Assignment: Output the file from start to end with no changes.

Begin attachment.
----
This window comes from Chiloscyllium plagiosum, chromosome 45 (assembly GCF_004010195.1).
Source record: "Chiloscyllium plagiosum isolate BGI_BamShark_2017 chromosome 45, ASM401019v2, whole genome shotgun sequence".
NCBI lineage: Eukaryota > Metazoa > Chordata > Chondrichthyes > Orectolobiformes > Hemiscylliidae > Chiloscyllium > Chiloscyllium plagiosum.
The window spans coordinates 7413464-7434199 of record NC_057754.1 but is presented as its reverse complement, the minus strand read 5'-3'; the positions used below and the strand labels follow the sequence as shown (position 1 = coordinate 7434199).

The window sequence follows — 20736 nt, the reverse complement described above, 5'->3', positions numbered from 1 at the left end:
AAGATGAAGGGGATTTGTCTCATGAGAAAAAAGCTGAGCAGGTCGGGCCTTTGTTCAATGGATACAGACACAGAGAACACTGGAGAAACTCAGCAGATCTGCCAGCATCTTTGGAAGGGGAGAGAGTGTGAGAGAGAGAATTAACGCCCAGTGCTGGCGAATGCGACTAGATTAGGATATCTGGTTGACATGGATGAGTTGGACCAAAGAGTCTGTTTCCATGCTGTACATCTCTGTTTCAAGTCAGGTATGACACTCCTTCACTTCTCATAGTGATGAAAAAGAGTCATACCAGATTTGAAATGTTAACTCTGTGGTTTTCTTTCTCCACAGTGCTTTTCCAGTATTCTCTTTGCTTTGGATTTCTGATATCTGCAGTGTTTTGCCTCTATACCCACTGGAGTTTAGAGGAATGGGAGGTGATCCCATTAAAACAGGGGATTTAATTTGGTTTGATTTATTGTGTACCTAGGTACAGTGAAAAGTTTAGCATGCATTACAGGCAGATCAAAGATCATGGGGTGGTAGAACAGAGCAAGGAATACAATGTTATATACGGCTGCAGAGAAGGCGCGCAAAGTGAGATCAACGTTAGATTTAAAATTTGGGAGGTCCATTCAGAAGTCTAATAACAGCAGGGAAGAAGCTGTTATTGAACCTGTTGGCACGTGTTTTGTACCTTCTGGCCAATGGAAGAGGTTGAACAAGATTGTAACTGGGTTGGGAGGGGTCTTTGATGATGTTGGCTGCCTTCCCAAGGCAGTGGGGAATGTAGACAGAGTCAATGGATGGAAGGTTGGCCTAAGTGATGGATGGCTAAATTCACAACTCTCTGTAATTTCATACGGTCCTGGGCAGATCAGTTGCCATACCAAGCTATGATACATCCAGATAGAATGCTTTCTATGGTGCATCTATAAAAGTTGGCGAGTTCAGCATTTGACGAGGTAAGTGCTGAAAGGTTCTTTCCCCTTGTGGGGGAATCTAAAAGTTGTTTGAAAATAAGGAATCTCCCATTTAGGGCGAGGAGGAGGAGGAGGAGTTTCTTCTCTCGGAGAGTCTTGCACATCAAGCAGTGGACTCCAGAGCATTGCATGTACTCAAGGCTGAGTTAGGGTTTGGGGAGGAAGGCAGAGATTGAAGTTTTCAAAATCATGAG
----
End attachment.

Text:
This window comes from Chiloscyllium plagiosum, chromosome 45 (assembly GCF_004010195.1).
Source record: "Chiloscyllium plagiosum isolate BGI_BamShark_2017 chromosome 45, ASM401019v2, whole genome shotgun sequence".
NCBI lineage: Eukaryota > Metazoa > Chordata > Chondrichthyes > Orectolobiformes > Hemiscylliidae > Chiloscyllium > Chiloscyllium plagiosum.
The window spans coordinates 7413464-7434199 of record NC_057754.1 but is presented as its reverse complement, the minus strand read 5'-3'; the positions used below and the strand labels follow the sequence as shown (position 1 = coordinate 7434199).

The window sequence follows — 20736 nt, the reverse complement described above, 5'->3', positions numbered from 1 at the left end:
AAGATGAAGGGGATTTGTCTCATGAGAAAAAAGCTGAGCAGGTCGGGCCTTTGTTCAATGGATACAGACACAGAGAACACTGGAGAAACTCAGCAGATCTGCCAGCATCTTTGGAAGGGGAGAGAGTGTGAGAGAGAGAATTAACGCCCAGTGCTGGCGAATGCGACTAGATTAGGATATCTGGTTGACATGGATGAGTTGGACCAAAGAGTCTGTTTCCATGCTGTACATCTCTGTTTCAAGTCAGGTATGACACTCCTTCACTTCTCATAGTGATGAAAAAGAGTCATACCAGATTTGAAATGTTAACTCTGTGGTTTTCTTTCTCCACAGTGCTTTTCCAGTATTCTCTTTGCTTTGGATTTCTGATATCTGCAGTGTTTTGCCTCTATACCCACTGGAGTTTAGAGGAATGGGAGGTGATCCCATTAAAACAGGGGATTTAATTTGGTTTGATTTATTGTGTACCTAGGTACAGTGAAAAGTTTAGCATGCATTACAGGCAGATCAAAGATCATGGGGTGGTAGAACAGAGCAAGGAATACAATGTTATATACGGCTGCAGAGAAGGCGCGCAAAGTGAGATCAACGTTAGATTTAAAATTTGGGAGGTCCATTCAGAAGTCTAATAACAGCAGGGAAGAAGCTGTTATTGAACCTGTTGGCACGTGTTTTGTACCTTCTGGCCAATGGAAGAGGTTGAACAAGATTGTAACTGGGTTGGGAGGGGTCTTTGATGATGTTGGCTGCCTTCCCAAGGCAGTGGGGAATGTAGACAGAGTCAATGGATGGAAGGTTGGCCTAAGTGATGGATGGCTAAATTCACAACTCTCTGTAATTTCATACGGTCCTGGGCAGATCAGTTGCCATACCAAGCTATGATACATCCAGATAGAATGCTTTCTATGGTGCATCTATAAAAGTTGGCGAGTTCAGCATTTGACGAGGTAAGTGCTGAAAGGTTCTTTCCCCTTGTGGGGGAATCTAAAAGTTGTTTGAAAATAAGGAATCTCCCATTTAGGGCGAGGAGGAGGAGGAGGAGTTTCTTCTCTCGGAGAGTCTTGCACATCAAGCAGTGGACTCCAGAGCATTGCATGTACTCAAGGCTGAGTTAGGGTTTGGGGAGGAAGGCAGAGATTGAAGTTTTCAAAATCATGAG